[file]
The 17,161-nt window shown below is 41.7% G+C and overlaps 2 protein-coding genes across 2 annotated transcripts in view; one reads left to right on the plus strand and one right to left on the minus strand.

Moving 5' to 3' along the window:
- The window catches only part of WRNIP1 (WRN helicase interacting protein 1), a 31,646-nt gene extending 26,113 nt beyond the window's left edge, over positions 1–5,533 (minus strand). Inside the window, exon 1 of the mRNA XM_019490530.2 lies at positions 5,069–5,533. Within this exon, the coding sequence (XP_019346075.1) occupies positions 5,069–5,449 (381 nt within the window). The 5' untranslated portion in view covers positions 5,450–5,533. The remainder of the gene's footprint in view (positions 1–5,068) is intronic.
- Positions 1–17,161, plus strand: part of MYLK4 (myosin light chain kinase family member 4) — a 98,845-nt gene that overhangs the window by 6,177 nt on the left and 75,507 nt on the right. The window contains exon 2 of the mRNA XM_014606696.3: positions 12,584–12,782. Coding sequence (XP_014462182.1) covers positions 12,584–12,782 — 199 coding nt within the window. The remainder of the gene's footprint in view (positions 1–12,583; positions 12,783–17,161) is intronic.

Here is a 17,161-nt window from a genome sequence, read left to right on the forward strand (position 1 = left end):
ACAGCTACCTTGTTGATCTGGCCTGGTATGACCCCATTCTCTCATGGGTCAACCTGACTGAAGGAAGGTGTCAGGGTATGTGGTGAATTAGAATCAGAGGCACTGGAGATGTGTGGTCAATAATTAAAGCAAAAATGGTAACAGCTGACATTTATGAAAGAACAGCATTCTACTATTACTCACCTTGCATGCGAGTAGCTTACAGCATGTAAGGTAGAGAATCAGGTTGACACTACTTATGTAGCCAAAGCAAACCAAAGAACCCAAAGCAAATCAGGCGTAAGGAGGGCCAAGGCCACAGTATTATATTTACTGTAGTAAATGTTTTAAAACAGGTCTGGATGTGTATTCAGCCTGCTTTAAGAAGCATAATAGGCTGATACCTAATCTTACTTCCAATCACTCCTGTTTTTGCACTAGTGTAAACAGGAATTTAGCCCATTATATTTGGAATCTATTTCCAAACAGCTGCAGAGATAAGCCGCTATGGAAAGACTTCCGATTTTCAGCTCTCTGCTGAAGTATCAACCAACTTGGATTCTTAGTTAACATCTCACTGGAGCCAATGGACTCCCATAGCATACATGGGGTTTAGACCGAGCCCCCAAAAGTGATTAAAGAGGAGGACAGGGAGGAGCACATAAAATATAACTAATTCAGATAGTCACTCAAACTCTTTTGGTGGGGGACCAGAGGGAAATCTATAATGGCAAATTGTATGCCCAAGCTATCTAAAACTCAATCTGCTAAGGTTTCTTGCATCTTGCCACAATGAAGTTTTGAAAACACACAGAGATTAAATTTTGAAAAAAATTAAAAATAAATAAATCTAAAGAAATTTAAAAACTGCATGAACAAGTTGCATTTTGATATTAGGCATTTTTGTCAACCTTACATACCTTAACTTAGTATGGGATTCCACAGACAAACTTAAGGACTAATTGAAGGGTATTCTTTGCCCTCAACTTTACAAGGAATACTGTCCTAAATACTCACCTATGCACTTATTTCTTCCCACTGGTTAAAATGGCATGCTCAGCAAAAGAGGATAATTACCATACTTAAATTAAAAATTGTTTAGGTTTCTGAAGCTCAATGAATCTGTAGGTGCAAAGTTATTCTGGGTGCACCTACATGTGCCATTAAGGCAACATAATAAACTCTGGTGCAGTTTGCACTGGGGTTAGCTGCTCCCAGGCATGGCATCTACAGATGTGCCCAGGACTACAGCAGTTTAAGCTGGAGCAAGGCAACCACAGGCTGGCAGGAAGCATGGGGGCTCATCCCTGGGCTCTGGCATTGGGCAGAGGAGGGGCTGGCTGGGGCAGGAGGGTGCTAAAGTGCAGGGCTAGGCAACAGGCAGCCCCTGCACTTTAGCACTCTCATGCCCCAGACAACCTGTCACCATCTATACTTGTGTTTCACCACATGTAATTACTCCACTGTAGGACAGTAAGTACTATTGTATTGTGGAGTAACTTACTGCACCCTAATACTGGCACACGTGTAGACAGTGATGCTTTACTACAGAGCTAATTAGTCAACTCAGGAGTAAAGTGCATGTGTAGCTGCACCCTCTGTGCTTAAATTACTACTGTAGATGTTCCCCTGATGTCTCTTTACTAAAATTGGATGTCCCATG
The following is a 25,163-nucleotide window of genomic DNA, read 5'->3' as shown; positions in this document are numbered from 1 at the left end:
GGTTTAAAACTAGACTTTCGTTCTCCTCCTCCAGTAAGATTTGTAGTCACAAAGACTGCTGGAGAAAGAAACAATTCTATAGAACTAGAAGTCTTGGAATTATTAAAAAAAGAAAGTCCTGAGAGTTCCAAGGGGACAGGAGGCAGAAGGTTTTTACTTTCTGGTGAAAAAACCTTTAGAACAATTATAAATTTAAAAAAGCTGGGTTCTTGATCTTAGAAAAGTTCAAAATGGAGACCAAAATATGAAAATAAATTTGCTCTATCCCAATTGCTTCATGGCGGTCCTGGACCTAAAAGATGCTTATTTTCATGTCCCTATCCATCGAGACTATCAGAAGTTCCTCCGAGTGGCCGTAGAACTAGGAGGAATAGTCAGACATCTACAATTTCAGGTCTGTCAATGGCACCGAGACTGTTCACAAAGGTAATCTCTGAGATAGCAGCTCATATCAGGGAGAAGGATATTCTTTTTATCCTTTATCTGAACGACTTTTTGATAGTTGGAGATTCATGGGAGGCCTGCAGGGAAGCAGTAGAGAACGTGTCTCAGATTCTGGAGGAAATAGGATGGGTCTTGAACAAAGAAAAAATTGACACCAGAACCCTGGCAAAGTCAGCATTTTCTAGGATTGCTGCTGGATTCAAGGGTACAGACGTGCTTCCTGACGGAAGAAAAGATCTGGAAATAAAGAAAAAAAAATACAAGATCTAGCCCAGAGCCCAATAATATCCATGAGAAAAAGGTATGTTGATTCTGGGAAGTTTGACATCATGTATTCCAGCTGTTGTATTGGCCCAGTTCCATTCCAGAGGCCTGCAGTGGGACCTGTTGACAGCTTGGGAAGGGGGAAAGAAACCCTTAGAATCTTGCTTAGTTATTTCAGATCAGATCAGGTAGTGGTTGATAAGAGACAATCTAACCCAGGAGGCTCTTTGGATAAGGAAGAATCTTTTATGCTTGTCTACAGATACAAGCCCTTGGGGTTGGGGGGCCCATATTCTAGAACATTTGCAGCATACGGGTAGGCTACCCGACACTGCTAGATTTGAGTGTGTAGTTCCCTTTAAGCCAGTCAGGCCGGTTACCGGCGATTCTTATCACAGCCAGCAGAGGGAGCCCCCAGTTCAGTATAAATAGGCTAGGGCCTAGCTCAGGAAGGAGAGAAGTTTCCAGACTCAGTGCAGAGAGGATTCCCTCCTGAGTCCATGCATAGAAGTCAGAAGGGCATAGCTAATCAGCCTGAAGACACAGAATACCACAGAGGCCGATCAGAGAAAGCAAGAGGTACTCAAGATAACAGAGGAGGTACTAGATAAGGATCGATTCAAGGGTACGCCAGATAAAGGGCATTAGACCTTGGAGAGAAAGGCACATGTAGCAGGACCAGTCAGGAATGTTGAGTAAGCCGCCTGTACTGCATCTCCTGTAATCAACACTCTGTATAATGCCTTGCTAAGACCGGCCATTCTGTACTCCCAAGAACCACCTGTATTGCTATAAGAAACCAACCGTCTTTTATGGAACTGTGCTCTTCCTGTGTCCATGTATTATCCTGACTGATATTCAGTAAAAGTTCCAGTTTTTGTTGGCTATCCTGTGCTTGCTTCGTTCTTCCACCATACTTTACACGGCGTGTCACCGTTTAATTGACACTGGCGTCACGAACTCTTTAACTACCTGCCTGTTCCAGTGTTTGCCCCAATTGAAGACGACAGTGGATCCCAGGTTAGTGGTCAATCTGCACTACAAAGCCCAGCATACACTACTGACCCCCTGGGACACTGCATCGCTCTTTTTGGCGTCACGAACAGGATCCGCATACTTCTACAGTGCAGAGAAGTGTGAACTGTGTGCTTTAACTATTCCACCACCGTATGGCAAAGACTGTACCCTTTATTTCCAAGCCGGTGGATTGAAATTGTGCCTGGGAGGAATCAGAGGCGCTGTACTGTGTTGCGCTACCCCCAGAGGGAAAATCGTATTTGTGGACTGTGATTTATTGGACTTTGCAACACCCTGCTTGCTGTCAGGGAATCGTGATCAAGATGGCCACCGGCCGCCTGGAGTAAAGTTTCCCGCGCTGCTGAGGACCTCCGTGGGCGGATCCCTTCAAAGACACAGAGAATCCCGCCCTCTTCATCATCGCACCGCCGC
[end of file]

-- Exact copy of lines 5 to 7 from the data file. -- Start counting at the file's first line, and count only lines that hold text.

Here is a 17,161-nt window from a genome sequence, read left to right on the forward strand (position 1 = left end):
ACAGCTACCTTGTTGATCTGGCCTGGTATGACCCCATTCTCTCATGGGTCAACCTGACTGAAGGAAGGTGTCAGGGTATGTGGTGAATTAGAATCAGAGGCACTGGAGATGTGTGGTCAATAATTAAAGCAAAAATGGTAACAGCTGACATTTATGAAAGAACAGCATTCTACTATTACTCACCTTGCATGCGAGTAGCTTACAGCATGTAAGGTAGAGAATCAGGTTGACACTACTTATGTAGCCAAAGCAAACCAAAGAACCCAAAGCAAATCAGGCGTAAGGAGGGCCAAGGCCACAGTATTATATTTACTGTAGTAAATGTTTTAAAACAGGTCTGGATGTGTATTCAGCCTGCTTTAAGAAGCATAATAGGCTGATACCTAATCTTACTTCCAATCACTCCTGTTTTTGCACTAGTGTAAACAGGAATTTAGCCCATTATATTTGGAATCTATTTCCAAACAGCTGCAGAGATAAGCCGCTATGGAAAGACTTCCGATTTTCAGCTCTCTGCTGAAGTATCAACCAACTTGGATTCTTAGTTAACATCTCACTGGAGCCAATGGACTCCCATAGCATACATGGGGTTTAGACCGAGCCCCCAAAAGTGATTAAAGAGGAGGACAGGGAGGAGCACATAAAATATAACTAATTCAGATAGTCACTCAAACTCTTTTGGTGGGGGACCAGAGGGAAATCTATAATGGCAAATTGTATGCCCAAGCTATCTAAAACTCAATCTGCTAAGGTTTCTTGCATCTTGCCACAATGAAGTTTTGAAAACACACAGAGATTAAATTTTGAAAAAAATTAAAAATAAATAAATCTAAAGAAATTTAAAAACTGCATGAACAAGTTGCATTTTGATATTAGGCATTTTTGTCAACCTTACATACCTTAACTTAGTATGGGATTCCACAGACAAACTTAAGGACTAATTGAAGGGTATTCTTTGCCCTCAACTTTACAAGGAATACTGTCCTAAATACTCACCTATGCACTTATTTCTTCCCACTGGTTAAAATGGCATGCTCAGCAAAAGAGGATAATTACCATACTTAAATTAAAAATTGTTTAGGTTTCTGAAGCTCAATGAATCTGTAGGTGCAAAGTTATTCTGGGTGCACCTACATGTGCCATTAAGGCAACATAATAAACTCTGGTGCAGTTTGCACTGGGGTTAGCTGCTCCCAGGCATGGCATCTACAGATGTGCCCAGGACTACAGCAGTTTAAGCTGGAGCAAGGCAACCACAGGCTGGCAGGAAGCATGGGGGCTCATCCCTGGGCTCTGGCATTGGGCAGAGGAGGGGCTGGCTGGGGCAGGAGGGTGCTAAAGTGCAGGGCTAGGCAACAGGCAGCCCCTGCACTTTAGCACTCTCATGCCCCAGACAACCTGTCACCATCTATACTTGTGTTTCACCACATGTAATTACTCCACTGTAGGACAGTAAGTACTATTGTATTGTGGAGTAACTTACTGCACCCTAATACTGGCACACGTGTAGACAGTGATGCTTTACTACAGAGCTAATTAGTCAACTCAGGAGTAAAGTGCATGTGTAGCTGCACCCTCTGTGCTTAAATTACTACTGTAGATGTTCCCCTGATGTCTCTTTACTAAAATTGGATGTCCCATG
The following is a 25,163-nucleotide window of genomic DNA, read 5'->3' as shown; positions in this document are numbered from 1 at the left end: